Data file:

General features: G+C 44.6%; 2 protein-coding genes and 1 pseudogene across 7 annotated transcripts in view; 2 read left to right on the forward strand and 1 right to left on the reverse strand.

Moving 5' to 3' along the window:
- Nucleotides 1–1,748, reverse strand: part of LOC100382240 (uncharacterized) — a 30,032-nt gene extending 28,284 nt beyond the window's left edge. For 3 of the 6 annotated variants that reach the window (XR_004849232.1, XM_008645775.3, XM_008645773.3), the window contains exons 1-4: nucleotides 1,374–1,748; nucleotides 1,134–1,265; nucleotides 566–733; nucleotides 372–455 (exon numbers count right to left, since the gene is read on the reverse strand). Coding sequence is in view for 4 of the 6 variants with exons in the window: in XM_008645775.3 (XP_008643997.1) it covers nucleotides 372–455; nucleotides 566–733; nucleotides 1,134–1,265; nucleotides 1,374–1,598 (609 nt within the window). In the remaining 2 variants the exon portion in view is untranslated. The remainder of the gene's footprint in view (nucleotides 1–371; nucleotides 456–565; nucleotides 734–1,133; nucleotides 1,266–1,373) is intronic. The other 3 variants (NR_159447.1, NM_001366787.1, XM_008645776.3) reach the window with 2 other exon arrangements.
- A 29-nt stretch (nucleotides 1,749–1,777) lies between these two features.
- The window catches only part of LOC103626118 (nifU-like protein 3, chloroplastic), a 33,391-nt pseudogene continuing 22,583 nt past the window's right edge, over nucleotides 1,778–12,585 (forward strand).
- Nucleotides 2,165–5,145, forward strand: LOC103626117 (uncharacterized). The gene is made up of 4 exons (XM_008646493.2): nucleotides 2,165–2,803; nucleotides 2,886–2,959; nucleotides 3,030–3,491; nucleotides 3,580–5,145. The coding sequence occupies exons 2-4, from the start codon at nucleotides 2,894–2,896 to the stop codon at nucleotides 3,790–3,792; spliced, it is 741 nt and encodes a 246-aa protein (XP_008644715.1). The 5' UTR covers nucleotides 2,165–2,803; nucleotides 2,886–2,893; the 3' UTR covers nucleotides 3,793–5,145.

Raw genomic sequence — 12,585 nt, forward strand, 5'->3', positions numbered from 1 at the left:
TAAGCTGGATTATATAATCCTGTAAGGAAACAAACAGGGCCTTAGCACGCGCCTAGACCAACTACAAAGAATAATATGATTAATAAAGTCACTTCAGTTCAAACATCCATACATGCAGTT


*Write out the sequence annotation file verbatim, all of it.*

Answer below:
General features: G+C 44.6%; 2 protein-coding genes and 1 pseudogene across 7 annotated transcripts in view; 2 read left to right on the forward strand and 1 right to left on the reverse strand.

Moving 5' to 3' along the window:
- Nucleotides 1–1,748, reverse strand: part of LOC100382240 (uncharacterized) — a 30,032-nt gene extending 28,284 nt beyond the window's left edge. For 3 of the 6 annotated variants that reach the window (XR_004849232.1, XM_008645775.3, XM_008645773.3), the window contains exons 1-4: nucleotides 1,374–1,748; nucleotides 1,134–1,265; nucleotides 566–733; nucleotides 372–455 (exon numbers count right to left, since the gene is read on the reverse strand). Coding sequence is in view for 4 of the 6 variants with exons in the window: in XM_008645775.3 (XP_008643997.1) it covers nucleotides 372–455; nucleotides 566–733; nucleotides 1,134–1,265; nucleotides 1,374–1,598 (609 nt within the window). In the remaining 2 variants the exon portion in view is untranslated. The remainder of the gene's footprint in view (nucleotides 1–371; nucleotides 456–565; nucleotides 734–1,133; nucleotides 1,266–1,373) is intronic. The other 3 variants (NR_159447.1, NM_001366787.1, XM_008645776.3) reach the window with 2 other exon arrangements.
- A 29-nt stretch (nucleotides 1,749–1,777) lies between these two features.
- The window catches only part of LOC103626118 (nifU-like protein 3, chloroplastic), a 33,391-nt pseudogene continuing 22,583 nt past the window's right edge, over nucleotides 1,778–12,585 (forward strand).
- Nucleotides 2,165–5,145, forward strand: LOC103626117 (uncharacterized). The gene is made up of 4 exons (XM_008646493.2): nucleotides 2,165–2,803; nucleotides 2,886–2,959; nucleotides 3,030–3,491; nucleotides 3,580–5,145. The coding sequence occupies exons 2-4, from the start codon at nucleotides 2,894–2,896 to the stop codon at nucleotides 3,790–3,792; spliced, it is 741 nt and encodes a 246-aa protein (XP_008644715.1). The 5' UTR covers nucleotides 2,165–2,803; nucleotides 2,886–2,893; the 3' UTR covers nucleotides 3,793–5,145.

Raw genomic sequence — 12,585 nt, forward strand, 5'->3', positions numbered from 1 at the left:
TAAGCTGGATTATATAATCCTGTAAGGAAACAAACAGGGCCTTAGCACGCGCCTAGACCAACTACAAAGAATAATATGATTAATAAAGTCACTTCAGTTCAAACATCCATACATGCAGTT